Your wishes. It is often assumed “my family knows what I want.” Are you really sure about that? Before I hit the ripe old age of 50 I engaged a local estate planner to assist me with formalizing my wishes for my family. This included the establishment of a will and a trust that would protect many of the assets I had accumulated during my career.
The simplest way I can state this is to tell you if you don’t have a legal document that defines your wishes then the state you live in will decide some of those things for you. I prefer to set my own direction for obvious reasons. I strongly suggest using the advice of people who specialize in this area. They can offer you a variety of options to choose from. Avoid probate at all costs as your family will end up with less than the amount you have worked so hard to build up over 40-plus years of work.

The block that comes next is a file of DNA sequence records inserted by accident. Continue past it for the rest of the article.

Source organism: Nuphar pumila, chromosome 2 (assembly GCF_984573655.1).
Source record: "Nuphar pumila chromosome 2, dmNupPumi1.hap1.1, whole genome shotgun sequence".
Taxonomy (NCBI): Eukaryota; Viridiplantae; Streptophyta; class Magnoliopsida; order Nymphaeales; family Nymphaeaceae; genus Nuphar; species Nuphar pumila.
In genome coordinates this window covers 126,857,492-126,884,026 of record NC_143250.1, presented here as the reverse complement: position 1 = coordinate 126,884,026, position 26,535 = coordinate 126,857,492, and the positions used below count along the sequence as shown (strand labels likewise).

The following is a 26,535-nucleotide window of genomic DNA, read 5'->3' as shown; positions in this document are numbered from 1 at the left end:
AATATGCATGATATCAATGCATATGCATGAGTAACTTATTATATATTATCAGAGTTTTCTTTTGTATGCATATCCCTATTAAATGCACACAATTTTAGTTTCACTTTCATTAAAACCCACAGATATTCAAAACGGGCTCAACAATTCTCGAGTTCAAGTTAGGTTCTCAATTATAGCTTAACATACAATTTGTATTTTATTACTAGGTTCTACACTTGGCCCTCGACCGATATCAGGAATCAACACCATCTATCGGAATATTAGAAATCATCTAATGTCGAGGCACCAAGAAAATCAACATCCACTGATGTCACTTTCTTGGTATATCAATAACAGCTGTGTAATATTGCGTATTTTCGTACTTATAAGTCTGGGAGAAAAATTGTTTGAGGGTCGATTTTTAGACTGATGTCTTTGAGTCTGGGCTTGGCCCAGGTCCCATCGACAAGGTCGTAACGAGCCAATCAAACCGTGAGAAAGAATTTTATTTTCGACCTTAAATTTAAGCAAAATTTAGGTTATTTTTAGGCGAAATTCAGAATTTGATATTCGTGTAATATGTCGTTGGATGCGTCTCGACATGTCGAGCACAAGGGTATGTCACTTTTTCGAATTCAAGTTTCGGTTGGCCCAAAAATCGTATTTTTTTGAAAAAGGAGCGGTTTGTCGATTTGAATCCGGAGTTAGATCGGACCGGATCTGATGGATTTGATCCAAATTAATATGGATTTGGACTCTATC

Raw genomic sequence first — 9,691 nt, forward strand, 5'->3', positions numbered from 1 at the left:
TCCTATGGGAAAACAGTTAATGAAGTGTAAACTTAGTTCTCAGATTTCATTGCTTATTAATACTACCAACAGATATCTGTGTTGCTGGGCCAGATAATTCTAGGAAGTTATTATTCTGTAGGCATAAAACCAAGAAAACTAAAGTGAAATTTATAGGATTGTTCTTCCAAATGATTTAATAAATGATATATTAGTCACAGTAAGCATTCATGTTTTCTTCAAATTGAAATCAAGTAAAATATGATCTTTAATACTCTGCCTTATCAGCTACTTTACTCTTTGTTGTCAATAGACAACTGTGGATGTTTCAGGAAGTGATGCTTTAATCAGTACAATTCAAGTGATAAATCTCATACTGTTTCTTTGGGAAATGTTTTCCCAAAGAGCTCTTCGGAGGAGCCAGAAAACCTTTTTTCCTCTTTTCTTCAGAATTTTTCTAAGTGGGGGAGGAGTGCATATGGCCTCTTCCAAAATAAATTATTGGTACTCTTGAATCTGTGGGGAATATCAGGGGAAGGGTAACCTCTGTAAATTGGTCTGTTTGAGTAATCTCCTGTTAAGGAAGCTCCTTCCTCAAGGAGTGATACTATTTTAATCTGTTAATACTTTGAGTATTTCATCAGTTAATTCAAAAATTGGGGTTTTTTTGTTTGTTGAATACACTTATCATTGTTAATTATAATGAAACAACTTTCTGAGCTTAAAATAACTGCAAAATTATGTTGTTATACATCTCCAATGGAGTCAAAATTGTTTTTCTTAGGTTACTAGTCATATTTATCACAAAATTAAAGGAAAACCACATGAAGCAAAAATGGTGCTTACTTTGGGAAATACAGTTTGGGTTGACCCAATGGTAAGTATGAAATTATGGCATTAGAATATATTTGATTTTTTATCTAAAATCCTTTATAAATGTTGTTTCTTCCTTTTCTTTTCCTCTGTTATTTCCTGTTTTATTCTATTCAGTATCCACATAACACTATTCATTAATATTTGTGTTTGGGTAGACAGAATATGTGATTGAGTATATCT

At the time of developing your will you will have to consider who would be the executor, who would care for your children (legal guardian) and how your estate would be divided. I had to convert most of my assets to a living trust to avoid additional taxation.
Part of a will should include items such as potential power of attorney and clauses regarding decision-making for family members on “Do not resuscitate.”
Papers please. All the planning you do will pay big dividends for your retirement and your passing. Be sure to develop a file or portfolio that contains all your plans and let your family know where that file can be found. Life is much easier for your family if they know where all your accounts and safe deposit boxes are located. You should have multiple copies of your will and trust. List all your potential life or health insurance policies. All of these things should be available in one central location.